The third level of the model aims to allow members of the organization to reflect on the activities of the working groups in relation to the overall strategy of the organization as a whole. Discussions at this level would take place during the General Assemblies that came to symbolize Occupy’s decision-making structure. This allows the members of the working groups to consider their activities and adjust them if necessary in line with the decided-upon goals of the organization.
For Occupy this is crucial as at this level the people engaging in the discussions are not separate or distinct from those involved in the working groups. The same individuals step out of their functional role as working group members and into that of reflecting on their practice within working groups. This is an essential distinction in the anarchist form of viable system developed here: there is a hierarchy in terms of function but not in terms of structure and it is not a hierarchy that issues commands from one group to another group. Rather, decisions are made democratically by all members of the organization. Limits are imposed on their autonomy but these are limits that are agreed upon together.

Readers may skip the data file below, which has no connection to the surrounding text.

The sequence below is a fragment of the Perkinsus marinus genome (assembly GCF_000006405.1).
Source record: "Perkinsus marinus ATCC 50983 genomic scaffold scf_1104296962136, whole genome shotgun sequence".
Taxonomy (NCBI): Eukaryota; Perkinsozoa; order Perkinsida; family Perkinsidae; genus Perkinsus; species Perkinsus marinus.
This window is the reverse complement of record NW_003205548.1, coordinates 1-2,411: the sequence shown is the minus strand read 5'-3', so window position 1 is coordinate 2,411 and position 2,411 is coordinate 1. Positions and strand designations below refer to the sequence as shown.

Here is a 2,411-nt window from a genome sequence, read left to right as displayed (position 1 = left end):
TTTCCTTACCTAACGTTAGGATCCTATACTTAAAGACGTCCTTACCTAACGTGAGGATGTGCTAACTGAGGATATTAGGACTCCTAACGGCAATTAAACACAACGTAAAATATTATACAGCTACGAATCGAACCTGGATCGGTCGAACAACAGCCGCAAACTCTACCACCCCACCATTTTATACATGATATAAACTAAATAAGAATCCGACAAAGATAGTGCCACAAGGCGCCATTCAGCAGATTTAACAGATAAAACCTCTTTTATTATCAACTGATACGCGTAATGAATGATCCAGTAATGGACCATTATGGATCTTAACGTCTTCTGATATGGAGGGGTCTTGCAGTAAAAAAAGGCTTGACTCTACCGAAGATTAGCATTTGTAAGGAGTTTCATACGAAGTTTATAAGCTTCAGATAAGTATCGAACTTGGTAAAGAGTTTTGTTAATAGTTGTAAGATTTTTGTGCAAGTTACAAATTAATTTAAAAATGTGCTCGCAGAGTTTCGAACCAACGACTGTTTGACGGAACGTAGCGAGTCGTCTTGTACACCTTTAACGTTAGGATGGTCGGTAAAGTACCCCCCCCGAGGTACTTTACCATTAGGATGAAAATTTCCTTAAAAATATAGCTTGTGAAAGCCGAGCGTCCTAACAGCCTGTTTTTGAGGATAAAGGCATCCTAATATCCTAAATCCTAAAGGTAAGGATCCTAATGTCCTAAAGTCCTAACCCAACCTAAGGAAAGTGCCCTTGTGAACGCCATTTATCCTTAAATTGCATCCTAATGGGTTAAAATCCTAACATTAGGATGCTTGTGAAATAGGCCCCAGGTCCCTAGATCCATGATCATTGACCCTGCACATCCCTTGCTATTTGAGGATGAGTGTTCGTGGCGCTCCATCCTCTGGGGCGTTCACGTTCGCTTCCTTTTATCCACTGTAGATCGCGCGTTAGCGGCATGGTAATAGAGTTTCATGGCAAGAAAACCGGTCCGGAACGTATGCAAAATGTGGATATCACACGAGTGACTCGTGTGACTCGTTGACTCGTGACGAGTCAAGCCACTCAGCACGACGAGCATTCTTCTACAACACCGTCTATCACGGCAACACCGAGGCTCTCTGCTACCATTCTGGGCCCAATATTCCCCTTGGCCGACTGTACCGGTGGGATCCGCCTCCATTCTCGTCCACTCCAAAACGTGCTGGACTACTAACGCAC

System 4 involves the same individuals again, and also the General Assemblies, reflecting on the activities of the working groups and the organization as a whole as well as its overall strategy in relation to events in the outside world. System 4 has a view to the tactical activities of lower levels in the model, strategic decisions made at the higher fifth level and the external environment in which the organization exists. This allows for adjustments to both tactics and strategy in light of changes in the environment that individual working groups might not be aware of. Again, for Occupy the distinction is functional and the activities of System 4 would involve all members of the organization discussing together at General Assemblies.
The final level of the model of Occupy I’m presenting here is that which is concerned with the strategy and overall goals of the organization as a whole. This is again a level of discussion and decision-making that is, or should be, open to all in the organization. It is where decisions are made about the objectives and priorities of the organization and is ultimately what limits the autonomy of the working groups; but again, this is not a limitation coming from a distinct group of leaders but is something that is agreed upon democratically by all members of the organization.
In addition to these five levels within this ideal model of the Occupy camp, there are of course the flows of information that are represented by the lines with arrows. These highlight how information flows through the organization, between the different functional levels and to and from the external environment.